Smocking is an embroidery technique used to gather fabric so that it can stretch. Before elastic, smocking was commonly used in cuffs, bodices, and necklines in garments where buttons were undesirable. Smocking developed in England and has been practiced since the Middle Ages and is unusual among embroidery methods in that it was often worn by laborers.
Designer Annie Coggan will share her historical research conducted this summer at BLUE: The TATTER Textile Library, along with her method of visual scholarship and brand of “hand-making history” that has led her to create a smocked homage armchair for use in the library. The evening will include Coggan’s insights on the history of this technique as well as a hands-on workshop examining smocking techniques and modernist experiments in the world of three-dimensional embroidery.
For information on future Smocking courses please email us at email@example.com
Annie Coggan, Artist, Designer and Architect
Principal at Coggan and Crawford, Coggan received her Bachelor of Arts from Bennington College in Vermont and her Principal at Coggan and Crawford, Coggan received her Bachelor of Arts from Bennington College in Vermont and her
Master of Architecture from the Southern California Institute of Architecture (SCI-Arc), Los Angeles CA.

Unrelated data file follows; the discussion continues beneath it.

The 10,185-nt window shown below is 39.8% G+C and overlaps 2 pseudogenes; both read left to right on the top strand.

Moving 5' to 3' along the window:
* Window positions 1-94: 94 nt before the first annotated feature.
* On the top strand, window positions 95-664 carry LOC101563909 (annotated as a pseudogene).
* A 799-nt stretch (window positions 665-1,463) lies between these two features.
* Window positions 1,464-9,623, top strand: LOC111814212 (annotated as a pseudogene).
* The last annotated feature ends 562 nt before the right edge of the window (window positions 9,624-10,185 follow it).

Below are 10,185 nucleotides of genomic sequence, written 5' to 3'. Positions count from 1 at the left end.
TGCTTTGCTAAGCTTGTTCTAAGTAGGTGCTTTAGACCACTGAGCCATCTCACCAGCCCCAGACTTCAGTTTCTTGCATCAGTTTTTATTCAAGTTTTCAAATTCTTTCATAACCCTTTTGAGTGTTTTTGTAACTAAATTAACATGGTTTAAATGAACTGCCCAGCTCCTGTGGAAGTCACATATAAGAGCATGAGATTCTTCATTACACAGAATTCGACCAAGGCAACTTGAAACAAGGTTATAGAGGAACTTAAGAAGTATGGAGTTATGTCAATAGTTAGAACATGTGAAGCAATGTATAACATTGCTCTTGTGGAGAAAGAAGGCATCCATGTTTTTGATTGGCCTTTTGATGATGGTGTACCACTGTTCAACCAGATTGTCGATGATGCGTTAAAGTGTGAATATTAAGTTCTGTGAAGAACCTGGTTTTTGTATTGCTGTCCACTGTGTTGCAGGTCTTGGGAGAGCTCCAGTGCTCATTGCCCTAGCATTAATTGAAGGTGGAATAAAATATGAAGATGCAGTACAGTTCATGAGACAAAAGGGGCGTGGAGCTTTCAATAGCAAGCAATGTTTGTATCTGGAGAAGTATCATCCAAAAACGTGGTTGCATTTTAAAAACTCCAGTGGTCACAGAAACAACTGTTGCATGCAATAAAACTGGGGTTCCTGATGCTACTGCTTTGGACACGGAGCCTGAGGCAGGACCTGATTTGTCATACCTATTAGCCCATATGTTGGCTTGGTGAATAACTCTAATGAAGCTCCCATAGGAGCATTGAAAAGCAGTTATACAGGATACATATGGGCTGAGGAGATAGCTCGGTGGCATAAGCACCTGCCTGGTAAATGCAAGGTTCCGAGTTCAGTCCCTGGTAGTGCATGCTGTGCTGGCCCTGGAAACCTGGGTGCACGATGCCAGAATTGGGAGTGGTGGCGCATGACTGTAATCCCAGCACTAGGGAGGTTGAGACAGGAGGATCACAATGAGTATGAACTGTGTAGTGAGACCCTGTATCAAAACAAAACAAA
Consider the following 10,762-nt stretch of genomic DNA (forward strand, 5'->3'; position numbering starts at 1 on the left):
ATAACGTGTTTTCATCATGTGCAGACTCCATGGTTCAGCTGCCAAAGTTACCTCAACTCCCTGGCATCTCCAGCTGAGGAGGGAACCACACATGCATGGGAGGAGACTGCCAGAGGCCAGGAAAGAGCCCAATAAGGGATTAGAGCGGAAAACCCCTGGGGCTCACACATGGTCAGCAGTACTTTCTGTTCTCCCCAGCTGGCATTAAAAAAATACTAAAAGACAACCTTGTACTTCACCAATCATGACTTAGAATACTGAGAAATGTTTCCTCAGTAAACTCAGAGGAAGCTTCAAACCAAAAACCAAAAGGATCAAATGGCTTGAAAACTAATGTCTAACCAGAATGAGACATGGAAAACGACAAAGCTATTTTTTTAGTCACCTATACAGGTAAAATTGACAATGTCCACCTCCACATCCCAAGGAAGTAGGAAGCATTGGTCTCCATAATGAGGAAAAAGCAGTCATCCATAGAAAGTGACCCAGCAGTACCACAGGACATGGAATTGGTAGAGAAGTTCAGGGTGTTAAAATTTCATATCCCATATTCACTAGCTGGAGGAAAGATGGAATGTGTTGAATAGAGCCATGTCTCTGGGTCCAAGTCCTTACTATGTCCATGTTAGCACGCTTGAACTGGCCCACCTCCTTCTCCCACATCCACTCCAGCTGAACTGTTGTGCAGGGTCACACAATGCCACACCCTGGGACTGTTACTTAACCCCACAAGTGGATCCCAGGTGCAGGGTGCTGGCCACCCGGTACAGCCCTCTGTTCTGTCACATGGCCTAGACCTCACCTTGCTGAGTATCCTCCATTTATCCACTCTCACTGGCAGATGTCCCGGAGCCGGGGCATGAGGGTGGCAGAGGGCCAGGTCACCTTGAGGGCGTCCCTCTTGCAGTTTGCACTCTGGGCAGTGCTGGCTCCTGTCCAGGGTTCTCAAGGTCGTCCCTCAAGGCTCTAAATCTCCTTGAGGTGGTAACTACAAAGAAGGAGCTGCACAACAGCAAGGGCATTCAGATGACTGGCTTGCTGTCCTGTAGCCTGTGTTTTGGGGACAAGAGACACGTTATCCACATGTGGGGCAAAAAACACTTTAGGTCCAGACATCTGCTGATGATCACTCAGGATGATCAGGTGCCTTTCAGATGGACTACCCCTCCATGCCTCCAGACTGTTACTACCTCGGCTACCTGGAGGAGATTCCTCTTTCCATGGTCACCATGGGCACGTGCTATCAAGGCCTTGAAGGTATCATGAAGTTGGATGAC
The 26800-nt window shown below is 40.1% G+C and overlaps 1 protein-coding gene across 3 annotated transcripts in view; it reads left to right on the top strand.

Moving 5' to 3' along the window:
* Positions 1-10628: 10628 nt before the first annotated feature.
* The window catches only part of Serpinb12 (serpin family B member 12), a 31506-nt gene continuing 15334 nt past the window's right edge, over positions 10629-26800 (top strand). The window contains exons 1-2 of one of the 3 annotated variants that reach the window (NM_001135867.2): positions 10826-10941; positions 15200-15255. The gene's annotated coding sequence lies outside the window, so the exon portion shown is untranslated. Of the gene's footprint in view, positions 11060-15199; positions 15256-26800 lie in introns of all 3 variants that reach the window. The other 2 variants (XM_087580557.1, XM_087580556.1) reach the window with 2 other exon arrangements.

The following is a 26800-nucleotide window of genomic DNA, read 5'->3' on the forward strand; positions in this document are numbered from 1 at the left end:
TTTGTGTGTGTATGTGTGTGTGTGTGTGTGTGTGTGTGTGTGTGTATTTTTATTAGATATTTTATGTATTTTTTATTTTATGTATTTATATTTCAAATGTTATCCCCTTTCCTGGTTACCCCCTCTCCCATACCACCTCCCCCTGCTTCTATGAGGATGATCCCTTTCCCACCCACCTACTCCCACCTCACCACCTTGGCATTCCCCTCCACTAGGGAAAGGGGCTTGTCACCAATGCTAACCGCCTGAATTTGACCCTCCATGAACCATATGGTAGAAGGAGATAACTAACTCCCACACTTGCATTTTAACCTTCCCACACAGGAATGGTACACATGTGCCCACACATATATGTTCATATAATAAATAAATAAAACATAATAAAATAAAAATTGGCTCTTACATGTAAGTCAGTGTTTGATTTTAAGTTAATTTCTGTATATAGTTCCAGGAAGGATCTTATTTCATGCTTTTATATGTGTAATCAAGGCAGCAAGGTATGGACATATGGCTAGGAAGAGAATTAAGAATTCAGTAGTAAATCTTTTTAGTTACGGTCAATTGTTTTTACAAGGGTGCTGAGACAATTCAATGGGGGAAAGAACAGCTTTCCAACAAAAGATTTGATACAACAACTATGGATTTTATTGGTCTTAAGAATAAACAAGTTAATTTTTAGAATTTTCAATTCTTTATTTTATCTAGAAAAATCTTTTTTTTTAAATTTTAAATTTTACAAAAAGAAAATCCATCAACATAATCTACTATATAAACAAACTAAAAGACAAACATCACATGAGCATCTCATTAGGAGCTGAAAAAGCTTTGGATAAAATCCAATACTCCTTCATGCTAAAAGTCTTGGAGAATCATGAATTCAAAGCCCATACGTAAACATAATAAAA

She currently is on the faculty at Pratt Institute, The School of Visual Arts and Parsons/The New School. Her work has been exhibited at A D/B Project Space (Brooklyn), Gestarc Gallery (Brooklyn), Barbara Toll Fine Arts (Manhattan), the Textile Arts Center (Brooklyn), Mississippi State CAAD Visual Arts Center, Hartford School of Art and Jackson State University. She has been featured in Furniture A+D, Journal of Architectural Education, design*sponge and Remodelista, as well being contributing editor for the literary journal A Public Space, and a book reviewer for The Center for Architecture and Interiors Journal. Coggan runs a parallel practice of visual scholarship focusing on fabricating furniture as a mechanism for storytelling and experimental textiles as soft construction within a historical context.